Through the first three quarters of 2022, there have been 627 insurance agency mergers and acquisitions, a 6% decline compared with the same period the year prior, according to OPTIS Partners.
When looking at deals only involving agencies in P&C, employee benefits and TPAs spaces, the year-on-year decline was 14%. On paper, the decline might appear that the market is slumping, but OPTIS noted the deal volume seen in Q3 2022 was the second-highest recorded total for the period and is 8% above the prior five-year average.
Important to note that the same period in 2021 saw an extraordinary amount of deals. The results seen so far this year have been a “regression to the mean,” according to Steve Germundson, a partner at OPTIS Partners. Regression to the mean is the idea that if one random variable in a dataset is extreme, in this case the number of deals through Q3 2021, the next sampling (deals so far in 2022) is likely to be closer to the mean.
Following a sluggish start to M&A activities this year, Germundson predicted more robust action for the remainder of 2022. In a release detailing Q1 2022’s results, he noted that a number of buyers had reported having “double-digit numbers of letters of intent in hand” moving into Q2.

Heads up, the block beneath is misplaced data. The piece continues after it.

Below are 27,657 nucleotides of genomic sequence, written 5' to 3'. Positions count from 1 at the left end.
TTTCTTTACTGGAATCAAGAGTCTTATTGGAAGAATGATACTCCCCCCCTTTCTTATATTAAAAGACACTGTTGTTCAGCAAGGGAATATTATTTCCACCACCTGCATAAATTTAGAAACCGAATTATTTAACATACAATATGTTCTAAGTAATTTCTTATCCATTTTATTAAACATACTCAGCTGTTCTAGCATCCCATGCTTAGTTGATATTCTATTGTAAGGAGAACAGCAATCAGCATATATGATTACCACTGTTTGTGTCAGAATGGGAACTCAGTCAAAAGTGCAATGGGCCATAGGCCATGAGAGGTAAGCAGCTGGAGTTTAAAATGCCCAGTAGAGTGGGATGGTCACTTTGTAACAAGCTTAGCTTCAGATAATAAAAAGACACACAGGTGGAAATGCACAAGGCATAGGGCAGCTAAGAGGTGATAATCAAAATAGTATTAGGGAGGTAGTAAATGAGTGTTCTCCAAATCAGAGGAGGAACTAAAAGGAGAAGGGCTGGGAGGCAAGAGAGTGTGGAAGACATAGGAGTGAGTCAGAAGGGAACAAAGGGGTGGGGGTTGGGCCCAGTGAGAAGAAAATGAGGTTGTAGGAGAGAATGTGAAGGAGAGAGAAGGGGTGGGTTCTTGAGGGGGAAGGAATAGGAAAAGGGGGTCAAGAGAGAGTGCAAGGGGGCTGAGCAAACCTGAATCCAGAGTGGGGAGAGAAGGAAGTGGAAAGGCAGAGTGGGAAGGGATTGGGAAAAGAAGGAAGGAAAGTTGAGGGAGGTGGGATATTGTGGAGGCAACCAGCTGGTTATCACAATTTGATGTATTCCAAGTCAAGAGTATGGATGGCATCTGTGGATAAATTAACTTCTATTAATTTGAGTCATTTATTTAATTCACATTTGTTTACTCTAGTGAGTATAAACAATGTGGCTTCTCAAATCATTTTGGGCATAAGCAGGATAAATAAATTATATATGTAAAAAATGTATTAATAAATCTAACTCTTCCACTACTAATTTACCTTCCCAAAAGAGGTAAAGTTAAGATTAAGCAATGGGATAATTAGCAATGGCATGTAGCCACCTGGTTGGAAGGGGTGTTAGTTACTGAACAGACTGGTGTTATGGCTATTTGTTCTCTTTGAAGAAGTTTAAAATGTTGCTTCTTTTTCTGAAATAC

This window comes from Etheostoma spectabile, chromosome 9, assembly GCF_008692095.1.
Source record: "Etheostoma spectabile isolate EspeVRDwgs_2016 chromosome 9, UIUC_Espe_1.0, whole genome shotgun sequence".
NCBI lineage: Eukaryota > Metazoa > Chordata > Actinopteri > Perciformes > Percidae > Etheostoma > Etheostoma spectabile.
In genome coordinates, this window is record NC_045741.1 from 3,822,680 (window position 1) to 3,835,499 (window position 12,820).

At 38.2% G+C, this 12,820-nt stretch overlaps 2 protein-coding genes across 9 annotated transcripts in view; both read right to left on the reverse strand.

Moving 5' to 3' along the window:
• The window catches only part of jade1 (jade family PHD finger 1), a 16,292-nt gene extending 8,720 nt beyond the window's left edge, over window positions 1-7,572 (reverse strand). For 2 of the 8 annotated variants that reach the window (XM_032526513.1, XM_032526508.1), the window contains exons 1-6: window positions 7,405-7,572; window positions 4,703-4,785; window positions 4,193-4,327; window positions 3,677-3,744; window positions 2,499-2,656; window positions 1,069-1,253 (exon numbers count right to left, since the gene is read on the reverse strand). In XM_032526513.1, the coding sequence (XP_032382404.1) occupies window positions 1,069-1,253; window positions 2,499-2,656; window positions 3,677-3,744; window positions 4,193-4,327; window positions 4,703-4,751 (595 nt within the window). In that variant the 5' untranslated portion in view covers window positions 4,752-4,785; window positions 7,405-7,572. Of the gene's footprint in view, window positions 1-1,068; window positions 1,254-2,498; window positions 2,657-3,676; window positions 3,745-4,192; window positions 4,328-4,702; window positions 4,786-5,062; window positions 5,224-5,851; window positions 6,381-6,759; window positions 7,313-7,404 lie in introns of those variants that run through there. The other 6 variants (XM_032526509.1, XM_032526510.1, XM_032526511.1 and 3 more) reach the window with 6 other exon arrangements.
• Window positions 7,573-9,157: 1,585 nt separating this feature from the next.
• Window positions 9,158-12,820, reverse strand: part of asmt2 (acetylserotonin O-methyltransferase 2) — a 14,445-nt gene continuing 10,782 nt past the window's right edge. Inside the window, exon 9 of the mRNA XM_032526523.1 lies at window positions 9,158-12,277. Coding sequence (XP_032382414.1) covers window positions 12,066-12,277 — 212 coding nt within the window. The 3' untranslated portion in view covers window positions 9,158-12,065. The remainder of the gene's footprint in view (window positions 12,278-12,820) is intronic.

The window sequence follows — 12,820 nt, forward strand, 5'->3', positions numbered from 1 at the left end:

“This return to a ‘normal’ number of deals is to be expected considering the surge in deals last year along with the fact that a lot of the agency owners contemplating whether or not to sell pulled the trigger on it in the last few years. The inventory has shrunk,” Dan Menzer, partner at OPTIS, said in a release.
According to Tim Cunningham, OPTIS manager partner, the increasing cost of capital is suppressing values, but at the same time, there are a growing number of buyers propping up demand.
“The net effect is a valuation environment that is holding rather steady, though we could expect underwriting standards to tighten, and a few buyers could be finding themselves limited by high leverage,” Cunningham said in a release.
The data includes U.S. and Canadian P&C agencies selling, employee benefits agencies and those selling both. This year’s dataset was expanded to include life/financial services, consulting, and other businesses associated with insurance distribution.